So we’ve bought a Copilot license for our teams….AI in software solved, right?!

Well, in the Developer Success Lab – an empirical research lab studying the social science of developers and their wellbeing — we went on a journey in 2023 to understand something a little different about AI and software work: how developers are being impacted by changing expectations happening across the world of software development, and what leaders can do to help them. 

In this talk, I want to share the research story of our large-scale study into the social science of genAI adoption as we fought to bring a human-centered approach to pressing questions that engineering organizations are facing about the rapidly-changing possibilities of AI-assisted coding. 

In this talk, I’ll share our original empirical research findings from 3000+ software engineers and developers across 12+ industries engaged in the transition to generative AI-assisted software work. How are developers impacted by changing demands on their roles? Where might there be emerging equity & opportunity gaps in who has access to these new development capabilities? What are the risks to the quality of technical work, and the developer productivity, thriving, and motivation which drive that technical work? Along with rich data and important insights about the current state of genAI adoption, we learned that what developers are grappling with goes far deeper than flipping the switch on a new tool: by measuring key beliefs about where programming ability comes from and who is seen as "brilliant," we gathered empirical evidence about how to explain why teams thrive and others flail during this transition.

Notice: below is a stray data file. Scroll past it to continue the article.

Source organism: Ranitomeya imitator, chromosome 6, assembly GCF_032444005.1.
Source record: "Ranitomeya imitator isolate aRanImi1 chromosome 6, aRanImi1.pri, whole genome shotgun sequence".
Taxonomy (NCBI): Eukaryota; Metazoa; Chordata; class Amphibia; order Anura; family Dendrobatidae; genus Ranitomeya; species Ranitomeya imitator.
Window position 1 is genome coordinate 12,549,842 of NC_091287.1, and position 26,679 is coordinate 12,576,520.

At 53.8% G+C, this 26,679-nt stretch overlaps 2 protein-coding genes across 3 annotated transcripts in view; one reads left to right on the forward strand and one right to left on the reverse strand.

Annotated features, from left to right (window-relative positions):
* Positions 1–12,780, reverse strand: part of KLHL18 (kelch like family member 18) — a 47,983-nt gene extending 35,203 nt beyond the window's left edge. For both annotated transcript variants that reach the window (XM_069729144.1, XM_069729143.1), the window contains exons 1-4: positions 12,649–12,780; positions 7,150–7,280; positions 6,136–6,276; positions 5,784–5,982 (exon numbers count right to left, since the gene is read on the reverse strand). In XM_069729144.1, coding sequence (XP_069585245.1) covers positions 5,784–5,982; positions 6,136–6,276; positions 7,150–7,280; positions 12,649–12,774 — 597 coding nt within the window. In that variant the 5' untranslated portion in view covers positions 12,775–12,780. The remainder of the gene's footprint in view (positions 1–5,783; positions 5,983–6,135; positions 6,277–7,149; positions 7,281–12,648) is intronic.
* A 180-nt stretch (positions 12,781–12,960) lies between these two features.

Along the way, I’ll share the adventure of doing science on an innovative topic under high scrutiny – the choices we made as scientists about what to study and what to measure, including how using community-based methods to amplify diverse, underrepresented voices on tech gives us access to remarkable, incisive insights about how we use AI. Our research has found important risks and emerging equity gaps in how developers are experiencing the transition to AI, but also highlights the teams already creating resilience in this transition. 

Despite the uncertainty of technological transition, moments of change are also a transformational opportunity to examine our shared definitions of success, productivity, and knowledge work. Despite the upheaval of changing technical work, developers’ core skills of lifelong learning and collaboration are key strengths that engineering managers can leverage to sustain innovative teams.